Clutch White Sox remain hot, win 7th straight

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Clutch White Sox remain hot, win 7th straight

Monday, Sept. 6, 2010
Updated 7:01 PM

By Brett Ballantini
CSNChicago.com

DETROIT Achievement after achievement got trumped in a memorable Labor Day game for the White Sox, but all were subjugated to the most important mark of this Labor Day, Chicagos 5-4, 10-inning victory over the Detroit Tigers at Comerica Park.

Obviously, Im not thinking about records now or how many hits or how many games, said Omar Vizquel, who set the all-time record for most games played among players born outside of the United States with his 2,832nd game. Everyone here is focused to do one job, and thats trying to finish strong. Thats what Im trying to do.

I threw the ball well, said rookie Chris Sale, who earned his first career major-league win with 2 23 innings of hitless relief. Im just trying to do my best every time I get in the game and help the team win.

It was A.J. Pierzynski (2-for-5 on the day with three RBI, and batting .411 during his 13-game hitting streak) with an opposite-field looper that scored pinch runner Alejandro de Aza with the winning run, icing the seventh straight win for the White Sox, now a perfect 7-0 on their road trip.

When A.J. swings at strikes, A.J. can be dangerous, White Sox manager Ozzie Guillen said. A.J. is the type of guy that was wasting a lot of at-bats this year. Hes been getting anxious, but when A.J. gets discipline at the plate, hes a guy I count on putting the ball in play, and he can do a lot of things with his bat.

No one is panicking, Pierzynski said. Were not giving away our at-bats. Were not swinging at bad pitches. Were just going in there saying, Hey, Im going to fight and see what happens. Its been working out.

The Chisox were sans their hottest hitter, first baseman Paul Konerko, who sat out with a balky back. Shortstop Alexei Ramirez and center fielder Alex Rios also were sidelined until the late innings, ceding starts to Mark Kotsay (first), Vizquel (short) and Andruw Jones (center).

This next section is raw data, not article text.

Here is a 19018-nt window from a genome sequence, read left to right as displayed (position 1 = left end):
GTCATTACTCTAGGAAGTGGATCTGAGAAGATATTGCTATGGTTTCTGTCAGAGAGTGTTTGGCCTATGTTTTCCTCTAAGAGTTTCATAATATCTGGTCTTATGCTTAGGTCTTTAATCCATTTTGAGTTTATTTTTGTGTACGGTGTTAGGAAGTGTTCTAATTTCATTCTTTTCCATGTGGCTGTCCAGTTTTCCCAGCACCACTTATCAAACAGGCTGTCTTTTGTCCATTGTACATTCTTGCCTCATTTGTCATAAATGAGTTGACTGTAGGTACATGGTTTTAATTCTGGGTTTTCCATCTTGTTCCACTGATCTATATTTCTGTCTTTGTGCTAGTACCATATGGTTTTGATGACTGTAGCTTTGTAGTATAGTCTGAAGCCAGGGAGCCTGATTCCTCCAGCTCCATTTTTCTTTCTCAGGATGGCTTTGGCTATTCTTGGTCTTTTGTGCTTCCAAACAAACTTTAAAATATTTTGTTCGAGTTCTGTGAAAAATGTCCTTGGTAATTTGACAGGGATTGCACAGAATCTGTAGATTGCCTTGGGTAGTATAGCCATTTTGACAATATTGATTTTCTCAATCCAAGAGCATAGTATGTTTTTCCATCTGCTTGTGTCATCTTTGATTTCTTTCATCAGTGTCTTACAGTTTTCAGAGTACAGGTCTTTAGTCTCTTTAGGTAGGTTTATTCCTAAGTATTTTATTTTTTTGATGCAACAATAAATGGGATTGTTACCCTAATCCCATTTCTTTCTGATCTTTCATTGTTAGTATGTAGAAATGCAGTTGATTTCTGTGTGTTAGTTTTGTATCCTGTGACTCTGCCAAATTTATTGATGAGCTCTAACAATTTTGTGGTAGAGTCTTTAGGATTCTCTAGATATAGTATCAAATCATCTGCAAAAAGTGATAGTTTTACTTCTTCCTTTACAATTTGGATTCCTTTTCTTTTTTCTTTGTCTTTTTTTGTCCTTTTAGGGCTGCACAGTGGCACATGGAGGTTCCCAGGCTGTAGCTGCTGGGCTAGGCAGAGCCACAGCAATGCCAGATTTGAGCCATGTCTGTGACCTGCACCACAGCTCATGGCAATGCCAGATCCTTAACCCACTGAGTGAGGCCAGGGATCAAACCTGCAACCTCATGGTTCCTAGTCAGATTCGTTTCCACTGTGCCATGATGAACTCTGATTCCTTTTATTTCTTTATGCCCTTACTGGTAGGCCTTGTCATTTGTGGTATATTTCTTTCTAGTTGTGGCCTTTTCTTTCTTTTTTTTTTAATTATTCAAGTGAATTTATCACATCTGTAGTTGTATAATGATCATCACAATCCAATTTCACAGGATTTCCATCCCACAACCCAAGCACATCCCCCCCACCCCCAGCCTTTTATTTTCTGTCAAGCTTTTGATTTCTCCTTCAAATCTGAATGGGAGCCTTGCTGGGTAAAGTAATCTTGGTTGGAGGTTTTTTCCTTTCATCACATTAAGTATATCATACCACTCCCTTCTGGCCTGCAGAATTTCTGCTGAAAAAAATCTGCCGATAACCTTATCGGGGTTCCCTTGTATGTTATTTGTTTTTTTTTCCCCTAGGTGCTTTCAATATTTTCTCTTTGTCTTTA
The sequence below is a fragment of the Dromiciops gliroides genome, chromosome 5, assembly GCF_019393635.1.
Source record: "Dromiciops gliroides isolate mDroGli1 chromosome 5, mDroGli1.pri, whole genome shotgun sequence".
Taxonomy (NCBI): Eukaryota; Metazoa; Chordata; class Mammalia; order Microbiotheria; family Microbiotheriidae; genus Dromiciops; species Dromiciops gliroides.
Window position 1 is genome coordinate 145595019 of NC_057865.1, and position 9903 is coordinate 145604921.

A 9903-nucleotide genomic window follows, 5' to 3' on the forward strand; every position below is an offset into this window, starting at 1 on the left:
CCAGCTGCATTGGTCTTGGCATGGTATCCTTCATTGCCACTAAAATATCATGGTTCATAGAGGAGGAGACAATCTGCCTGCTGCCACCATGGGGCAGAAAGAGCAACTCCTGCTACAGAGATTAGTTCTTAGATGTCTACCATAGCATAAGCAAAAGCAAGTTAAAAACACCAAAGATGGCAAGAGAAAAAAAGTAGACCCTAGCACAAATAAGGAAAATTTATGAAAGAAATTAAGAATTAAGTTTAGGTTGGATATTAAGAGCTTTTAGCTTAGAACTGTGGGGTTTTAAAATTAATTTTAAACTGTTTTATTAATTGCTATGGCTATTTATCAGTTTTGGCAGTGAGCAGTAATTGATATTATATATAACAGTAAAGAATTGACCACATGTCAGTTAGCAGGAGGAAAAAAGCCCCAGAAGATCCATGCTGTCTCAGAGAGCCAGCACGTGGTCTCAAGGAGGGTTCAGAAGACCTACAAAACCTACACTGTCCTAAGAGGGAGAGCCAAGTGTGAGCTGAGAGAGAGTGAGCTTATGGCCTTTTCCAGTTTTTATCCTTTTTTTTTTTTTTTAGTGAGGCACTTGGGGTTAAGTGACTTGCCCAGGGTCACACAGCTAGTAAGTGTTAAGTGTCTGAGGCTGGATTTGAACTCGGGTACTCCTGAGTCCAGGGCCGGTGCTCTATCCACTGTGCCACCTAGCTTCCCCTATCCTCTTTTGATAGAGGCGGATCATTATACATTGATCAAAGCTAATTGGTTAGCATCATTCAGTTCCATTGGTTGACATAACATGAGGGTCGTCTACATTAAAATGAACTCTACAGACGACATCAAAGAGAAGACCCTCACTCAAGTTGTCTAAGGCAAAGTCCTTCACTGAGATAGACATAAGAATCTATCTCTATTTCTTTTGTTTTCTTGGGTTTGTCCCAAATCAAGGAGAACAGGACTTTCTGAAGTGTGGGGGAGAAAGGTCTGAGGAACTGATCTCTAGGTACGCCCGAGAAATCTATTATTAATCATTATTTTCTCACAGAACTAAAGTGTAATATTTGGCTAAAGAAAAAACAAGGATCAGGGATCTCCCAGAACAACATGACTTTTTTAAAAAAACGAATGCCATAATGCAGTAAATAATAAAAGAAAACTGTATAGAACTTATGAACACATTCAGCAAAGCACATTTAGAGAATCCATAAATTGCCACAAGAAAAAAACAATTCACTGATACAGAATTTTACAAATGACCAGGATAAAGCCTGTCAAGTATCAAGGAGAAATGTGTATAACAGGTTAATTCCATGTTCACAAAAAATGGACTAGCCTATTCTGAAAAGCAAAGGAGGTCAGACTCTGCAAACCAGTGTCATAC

We had Manny Ramirez in the lineup and we didnt have Rios, Alexei Ramirez and Konerko, and the lineup still looked good, Guillen said. Our depth is one thing thats a plus to have.

The Detroit damage was done almost exclusively by left fielder Don Kelly, who was a defensive dervish while also tapping an RBI single in the first inning and belting a two-run homer in the fourth that appeared for a while to be the game-winner.

Thats because the two potential aces dealt for one another this past winterEdwin Jackson was traded by Detroit for the Diamondbacks Max Scherzer, and was swapped by Arizona to Chicago at this years trade deadlinebasically mirrored one anothers effective pitching in the game.

Kellys RBI single came after Detroit led off the game with three straight hits and four in the first five batters facing Jackson. Those first-inning RBI, from Johnny Damon and Kelly, were the first earned runs allowed by Jackson in the first five innings in his first six starts with the White Sox.

The White Sox came right back at Detroit in the second, loading the bases on a blooper from Jones, which led to a game-tying, two-run base knock from Pierzynski. In the fourth, Juan Pierre pushed the Chisox ahead 3-2 with a two-out base tap.

In the end, both hurlers earned a no-decision for their labors. Jackson lost his streak of three straight games of double-figure strikeouts, exiting with six after overcoming early struggles to toss 7 13 innings of nine-hit, four-run, one-walk ball.

Scherzer busted out an almost identical line to Jackson, dealing for 7 13 innings and surrendering nine hits, four earned runs and two walks against six strikeouts. The burly Bengal was in line for the win until the eighth, when Alexei Ramirez pinch-hit for Kotsay and drove in pinch-runner Brent Lillibridge with the tying run, off wilding Tigs reliever Rick Perry.

I know the Tigers kid that was going to start Scherzer was going to throw the ball good. Hes got a good arm, Guillen said. Jackson was struggling early; it seemed every ball they hit, they hit hard. After that, he turned it around and settled down very well.